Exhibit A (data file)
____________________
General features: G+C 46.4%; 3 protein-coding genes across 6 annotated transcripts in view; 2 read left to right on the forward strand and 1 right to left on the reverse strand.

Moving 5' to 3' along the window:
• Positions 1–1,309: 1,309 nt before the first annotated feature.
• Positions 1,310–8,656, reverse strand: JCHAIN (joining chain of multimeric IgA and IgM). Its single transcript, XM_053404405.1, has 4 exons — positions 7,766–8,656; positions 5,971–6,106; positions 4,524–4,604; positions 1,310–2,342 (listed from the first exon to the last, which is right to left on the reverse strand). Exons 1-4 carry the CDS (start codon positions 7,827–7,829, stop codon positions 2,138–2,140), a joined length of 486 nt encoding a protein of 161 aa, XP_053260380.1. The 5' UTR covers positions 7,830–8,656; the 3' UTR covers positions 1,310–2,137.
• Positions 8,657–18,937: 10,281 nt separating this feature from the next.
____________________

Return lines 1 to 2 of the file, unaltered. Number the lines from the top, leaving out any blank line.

General features: G+C 46.4%; 3 protein-coding genes across 6 annotated transcripts in view; 2 read left to right on the forward strand and 1 right to left on the reverse strand.

Moving 5' to 3' along the window: